South Africa Minister Implores Mines, Unions to Save Jobs

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South Africa’s mines ministry is meeting producers and unions for two days of talks on alternatives to cutting as many as 10,000 jobs as companies face higher costs and low prices for their output.

At least seven mining and metal companies have announced plans to reduce their workforces in the world’s biggest platinum and manganese producer in the past two months. The second-largest union in the gold industry has rejected an offer by operators after almost two months of talks as the metal trades close to a five-year low. One in four South Africans is unemployed.

“We need an honest, frank conversation about what each one needs to do to arrest the current crisis,” Mineral Resources Minister Ngoako Ramatlhodi told reporters Wednesday in Pretoria, the capital. “None of us should leave this meeting without committing something to the table. It is not an exercise in finger-pointing.”

Talks over wages between the country’s largest gold producers and unions need to consider the future job security of workers, Ramatlhodi said.

The Association of Mineworkers and Construction Union, the second-biggest representative of gold employees in the talks, has rejected an offer by Sibanye Gold Ltd. and AngloGold Ashanti Ltd. to raise monthly pay for entry-level workers by 13 percent in the first 12 months of a three-year deal. The inflation rate was 4.7 percent in June.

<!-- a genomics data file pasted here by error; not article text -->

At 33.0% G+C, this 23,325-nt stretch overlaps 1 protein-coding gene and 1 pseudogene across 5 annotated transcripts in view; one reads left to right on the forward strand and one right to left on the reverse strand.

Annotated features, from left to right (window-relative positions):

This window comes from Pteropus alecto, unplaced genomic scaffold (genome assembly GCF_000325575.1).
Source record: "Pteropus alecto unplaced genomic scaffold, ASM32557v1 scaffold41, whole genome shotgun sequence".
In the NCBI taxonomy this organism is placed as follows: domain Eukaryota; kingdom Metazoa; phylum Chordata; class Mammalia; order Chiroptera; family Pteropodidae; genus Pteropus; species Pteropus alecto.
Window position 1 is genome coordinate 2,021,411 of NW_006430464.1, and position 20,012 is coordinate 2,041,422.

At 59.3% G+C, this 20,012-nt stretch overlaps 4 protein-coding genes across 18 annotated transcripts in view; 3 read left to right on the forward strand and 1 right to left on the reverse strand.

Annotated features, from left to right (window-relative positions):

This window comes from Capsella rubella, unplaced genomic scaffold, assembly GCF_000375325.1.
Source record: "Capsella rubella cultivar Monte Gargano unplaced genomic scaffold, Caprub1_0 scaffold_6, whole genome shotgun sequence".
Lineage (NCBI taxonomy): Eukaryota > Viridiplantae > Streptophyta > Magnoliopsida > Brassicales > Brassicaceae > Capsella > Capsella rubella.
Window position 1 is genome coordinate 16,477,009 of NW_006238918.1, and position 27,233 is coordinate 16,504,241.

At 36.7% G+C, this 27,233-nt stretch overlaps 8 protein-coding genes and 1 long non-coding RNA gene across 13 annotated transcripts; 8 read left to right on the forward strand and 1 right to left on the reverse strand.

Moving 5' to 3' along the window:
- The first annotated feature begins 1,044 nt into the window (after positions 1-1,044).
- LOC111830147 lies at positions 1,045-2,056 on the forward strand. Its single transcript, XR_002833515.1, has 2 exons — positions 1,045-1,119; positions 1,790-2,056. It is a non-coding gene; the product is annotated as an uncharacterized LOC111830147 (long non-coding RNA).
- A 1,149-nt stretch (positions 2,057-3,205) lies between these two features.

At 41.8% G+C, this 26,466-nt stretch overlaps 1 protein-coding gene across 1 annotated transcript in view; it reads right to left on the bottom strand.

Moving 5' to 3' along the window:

Gold Talks

Some members of the National Union of Mineworkers, the largest representative of gold employees, aren’t accepting the proposals, according to a person familiar with the discussions. The NUM has yet to announce its official stance.

The NUM lowered its demand last month for basic pay to 9,500 rand. Still, that’s at least 60 percent more than the current wage of about 5,800 rand monthly.

“I’m appealing to the companies to be transparent and I’m appealing to the unions to negotiate with reasonable prudence,” Ramatlhodi said. “They’ve got to approach this issue on the basis that we need to save jobs while we don’t need to accept slavery wages.”

The ministry is pursuing separate talks with Glencore Plc’s Optimum Coal unit over the suspension of its mining license due to non-compliance with labor regulations, Ramatlhodi said.

Optimum’s license was suspended Tuesday as the coal producer said it would seek bankruptcy protection due to an unprofitable supply deal with power utility Eskom Holdings SOC Ltd. Optimum also cut jobs amid a slump in coal prices.

“We are asking and assisting on a particular process to resolve the downscaling issues,” he said. “It is not in our interest that it gets shut down.”

The Chamber of Mines, the industry’s lobby group, is taking part in the talks to help find ways to minimize job cuts, President Mike Teke told reporters.

“We don’t go out and shed jobs because we like shedding jobs,” Teke said. “We’d like this meeting to come up with something constructive.”

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